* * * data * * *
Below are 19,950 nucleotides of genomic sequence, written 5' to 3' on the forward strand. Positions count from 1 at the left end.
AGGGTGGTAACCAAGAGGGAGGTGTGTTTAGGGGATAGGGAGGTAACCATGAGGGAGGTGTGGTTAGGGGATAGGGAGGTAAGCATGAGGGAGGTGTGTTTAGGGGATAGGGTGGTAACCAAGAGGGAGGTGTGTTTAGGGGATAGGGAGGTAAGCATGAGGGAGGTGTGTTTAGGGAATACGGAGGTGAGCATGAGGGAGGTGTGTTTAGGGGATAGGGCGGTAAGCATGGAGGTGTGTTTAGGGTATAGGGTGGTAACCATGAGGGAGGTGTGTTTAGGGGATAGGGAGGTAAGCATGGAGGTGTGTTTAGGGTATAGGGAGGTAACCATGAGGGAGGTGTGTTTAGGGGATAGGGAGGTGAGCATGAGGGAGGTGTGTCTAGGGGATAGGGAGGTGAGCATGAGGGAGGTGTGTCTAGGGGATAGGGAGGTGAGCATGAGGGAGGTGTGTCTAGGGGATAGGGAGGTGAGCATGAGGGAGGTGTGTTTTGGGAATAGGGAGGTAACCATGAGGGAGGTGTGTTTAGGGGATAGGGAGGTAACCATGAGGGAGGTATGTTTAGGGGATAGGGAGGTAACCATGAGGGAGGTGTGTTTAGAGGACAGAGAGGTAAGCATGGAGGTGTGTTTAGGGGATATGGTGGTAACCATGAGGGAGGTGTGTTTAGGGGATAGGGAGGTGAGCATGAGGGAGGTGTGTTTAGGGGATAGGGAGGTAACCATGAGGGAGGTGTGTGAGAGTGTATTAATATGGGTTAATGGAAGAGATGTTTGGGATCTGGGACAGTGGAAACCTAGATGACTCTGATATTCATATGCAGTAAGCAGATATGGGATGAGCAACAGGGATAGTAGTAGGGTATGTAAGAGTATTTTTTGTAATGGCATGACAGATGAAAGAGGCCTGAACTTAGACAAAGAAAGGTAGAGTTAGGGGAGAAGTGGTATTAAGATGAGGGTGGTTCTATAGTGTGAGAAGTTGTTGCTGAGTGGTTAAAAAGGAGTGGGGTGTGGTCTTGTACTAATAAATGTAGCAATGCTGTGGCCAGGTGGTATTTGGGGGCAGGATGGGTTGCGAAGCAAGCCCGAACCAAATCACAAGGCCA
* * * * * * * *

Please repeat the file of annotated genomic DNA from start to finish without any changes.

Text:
Below are 19,950 nucleotides of genomic sequence, written 5' to 3' on the forward strand. Positions count from 1 at the left end.
AGGGTGGTAACCAAGAGGGAGGTGTGTTTAGGGGATAGGGAGGTAACCATGAGGGAGGTGTGGTTAGGGGATAGGGAGGTAAGCATGAGGGAGGTGTGTTTAGGGGATAGGGTGGTAACCAAGAGGGAGGTGTGTTTAGGGGATAGGGAGGTAAGCATGAGGGAGGTGTGTTTAGGGAATACGGAGGTGAGCATGAGGGAGGTGTGTTTAGGGGATAGGGCGGTAAGCATGGAGGTGTGTTTAGGGTATAGGGTGGTAACCATGAGGGAGGTGTGTTTAGGGGATAGGGAGGTAAGCATGGAGGTGTGTTTAGGGTATAGGGAGGTAACCATGAGGGAGGTGTGTTTAGGGGATAGGGAGGTGAGCATGAGGGAGGTGTGTCTAGGGGATAGGGAGGTGAGCATGAGGGAGGTGTGTCTAGGGGATAGGGAGGTGAGCATGAGGGAGGTGTGTCTAGGGGATAGGGAGGTGAGCATGAGGGAGGTGTGTTTTGGGAATAGGGAGGTAACCATGAGGGAGGTGTGTTTAGGGGATAGGGAGGTAACCATGAGGGAGGTATGTTTAGGGGATAGGGAGGTAACCATGAGGGAGGTGTGTTTAGAGGACAGAGAGGTAAGCATGGAGGTGTGTTTAGGGGATATGGTGGTAACCATGAGGGAGGTGTGTTTAGGGGATAGGGAGGTGAGCATGAGGGAGGTGTGTTTAGGGGATAGGGAGGTAACCATGAGGGAGGTGTGTGAGAGTGTATTAATATGGGTTAATGGAAGAGATGTTTGGGATCTGGGACAGTGGAAACCTAGATGACTCTGATATTCATATGCAGTAAGCAGATATGGGATGAGCAACAGGGATAGTAGTAGGGTATGTAAGAGTATTTTTTGTAATGGCATGACAGATGAAAGAGGCCTGAACTTAGACAAAGAAAGGTAGAGTTAGGGGAGAAGTGGTATTAAGATGAGGGTGGTTCTATAGTGTGAGAAGTTGTTGCTGAGTGGTTAAAAAGGAGTGGGGTGTGGTCTTGTACTAATAAATGTAGCAATGCTGTGGCCAGGTGGTATTTGGGGGCAGGATGGGTTGCGAAGCAAGCCCGAACCAAATCACAAGGCCA